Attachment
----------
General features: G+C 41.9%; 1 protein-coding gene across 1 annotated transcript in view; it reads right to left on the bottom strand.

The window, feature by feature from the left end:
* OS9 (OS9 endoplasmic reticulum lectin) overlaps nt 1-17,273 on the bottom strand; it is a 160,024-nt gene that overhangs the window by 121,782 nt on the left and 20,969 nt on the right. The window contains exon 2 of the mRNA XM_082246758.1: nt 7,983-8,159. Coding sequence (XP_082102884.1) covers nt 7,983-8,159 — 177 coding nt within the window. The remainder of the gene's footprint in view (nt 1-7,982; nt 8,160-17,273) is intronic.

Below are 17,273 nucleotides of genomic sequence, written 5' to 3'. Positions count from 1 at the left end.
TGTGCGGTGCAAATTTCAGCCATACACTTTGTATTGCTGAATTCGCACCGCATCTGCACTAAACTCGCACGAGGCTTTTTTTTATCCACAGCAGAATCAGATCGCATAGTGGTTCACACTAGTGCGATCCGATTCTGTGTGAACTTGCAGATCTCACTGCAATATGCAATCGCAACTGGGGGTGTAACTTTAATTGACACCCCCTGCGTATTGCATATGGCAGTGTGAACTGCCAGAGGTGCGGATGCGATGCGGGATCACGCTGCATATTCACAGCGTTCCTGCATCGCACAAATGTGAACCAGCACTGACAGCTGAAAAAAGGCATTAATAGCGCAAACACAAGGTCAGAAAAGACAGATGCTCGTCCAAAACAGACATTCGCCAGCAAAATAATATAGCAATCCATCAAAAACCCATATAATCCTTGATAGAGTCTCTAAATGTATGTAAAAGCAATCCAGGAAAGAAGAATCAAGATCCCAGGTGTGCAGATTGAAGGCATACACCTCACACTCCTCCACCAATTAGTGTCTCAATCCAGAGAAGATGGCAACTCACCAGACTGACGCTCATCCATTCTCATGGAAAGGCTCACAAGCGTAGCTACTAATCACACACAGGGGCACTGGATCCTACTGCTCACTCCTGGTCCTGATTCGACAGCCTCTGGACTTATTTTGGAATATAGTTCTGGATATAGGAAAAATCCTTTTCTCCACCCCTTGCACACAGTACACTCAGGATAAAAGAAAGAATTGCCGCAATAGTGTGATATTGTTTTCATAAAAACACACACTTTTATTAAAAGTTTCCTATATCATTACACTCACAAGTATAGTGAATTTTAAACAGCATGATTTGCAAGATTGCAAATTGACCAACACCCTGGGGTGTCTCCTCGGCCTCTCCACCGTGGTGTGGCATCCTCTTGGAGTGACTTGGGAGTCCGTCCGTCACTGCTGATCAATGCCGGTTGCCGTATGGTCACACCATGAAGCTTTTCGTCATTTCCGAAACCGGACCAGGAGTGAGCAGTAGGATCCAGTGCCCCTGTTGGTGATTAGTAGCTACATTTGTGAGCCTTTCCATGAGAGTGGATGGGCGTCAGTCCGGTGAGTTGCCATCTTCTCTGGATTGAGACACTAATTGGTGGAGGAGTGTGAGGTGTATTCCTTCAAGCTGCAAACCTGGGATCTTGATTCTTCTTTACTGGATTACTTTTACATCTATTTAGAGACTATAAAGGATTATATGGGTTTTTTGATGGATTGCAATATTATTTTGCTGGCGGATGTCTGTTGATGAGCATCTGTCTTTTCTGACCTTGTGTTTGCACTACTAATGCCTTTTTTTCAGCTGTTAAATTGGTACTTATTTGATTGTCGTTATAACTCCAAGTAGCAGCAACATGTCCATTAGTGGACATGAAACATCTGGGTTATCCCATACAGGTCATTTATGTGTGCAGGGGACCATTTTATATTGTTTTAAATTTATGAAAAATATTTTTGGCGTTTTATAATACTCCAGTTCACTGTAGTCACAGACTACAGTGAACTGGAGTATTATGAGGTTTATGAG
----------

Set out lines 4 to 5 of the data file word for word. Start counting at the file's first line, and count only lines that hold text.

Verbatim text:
Below are 17,273 nucleotides of genomic sequence, written 5' to 3'. Positions count from 1 at the left end.
TGTGCGGTGCAAATTTCAGCCATACACTTTGTATTGCTGAATTCGCACCGCATCTGCACTAAACTCGCACGAGGCTTTTTTTTATCCACAGCAGAATCAGATCGCATAGTGGTTCACACTAGTGCGATCCGATTCTGTGTGAACTTGCAGATCTCACTGCAATATGCAATCGCAACTGGGGGTGTAACTTTAATTGACACCCCCTGCGTATTGCATATGGCAGTGTGAACTGCCAGAGGTGCGGATGCGATGCGGGATCACGCTGCATATTCACAGCGTTCCTGCATCGCACAAATGTGAACCAGCACTGACAGCTGAAAAAAGGCATTAATAGCGCAAACACAAGGTCAGAAAAGACAGATGCTCGTCCAAAACAGACATTCGCCAGCAAAATAATATAGCAATCCATCAAAAACCCATATAATCCTTGATAGAGTCTCTAAATGTATGTAAAAGCAATCCAGGAAAGAAGAATCAAGATCCCAGGTGTGCAGATTGAAGGCATACACCTCACACTCCTCCACCAATTAGTGTCTCAATCCAGAGAAGATGGCAACTCACCAGACTGACGCTCATCCATTCTCATGGAAAGGCTCACAAGCGTAGCTACTAATCACACACAGGGGCACTGGATCCTACTGCTCACTCCTGGTCCTGATTCGACAGCCTCTGGACTTATTTTGGAATATAGTTCTGGATATAGGAAAAATCCTTTTCTCCACCCCTTGCACACAGTACACTCAGGATAAAAGAAAGAATTGCCGCAATAGTGTGATATTGTTTTCATAAAAACACACACTTTTATTAAAAGTTTCCTATATCATTACACTCACAAGTATAGTGAATTTTAAACAGCATGATTTGCAAGATTGCAAATTGACCAACACCCTGGGGTGTCTCCTCGGCCTCTCCACCGTGGTGTGGCATCCTCTTGGAGTGACTTGGGAGTCCGTCCGTCACTGCTGATCAATGCCGGTTGCCGTATGGTCACACCATGAAGCTTTTCGTCATTTCCGAAACCGGACCAGGAGTGAGCAGTAGGATCCAGTGCCCCTGTTGGTGATTAGTAGCTACATTTGTGAGCCTTTCCATGAGAGTGGATGGGCGTCAGTCCGGTGAGTTGCCATCTTCTCTGGATTGAGACACTAATTGGTGGAGGAGTGTGAGGTGTATTCCTTCAAGCTGCAAACCTGGGATCTTGATTCTTCTTTACTGGATTACTTTTACATCTATTTAGAGACTATAAAGGATTATATGGGTTTTTTGATGGATTGCAATATTATTTTGCTGGCGGATGTCTGTTGATGAGCATCTGTCTTTTCTGACCTTGTGTTTGCACTACTAATGCCTTTTTTTCAGCTGTTAAATTGGTACTTATTTGATTGTCGTTATAACTCCAAGTAGCAGCAACATGTCCATTAGTGGACATGAAACATCTGGGTTATCCCATACAGGTCATTTATGTGTGCAGGGGACCATTTTATATTGTTTTAAATTTATGAAAAATATTTTTGGCGTTTTATAATACTCCAGTTCACTGTAGTCACAGACTACAGTGAACTGGAGTATTATGAGGTTTATGAG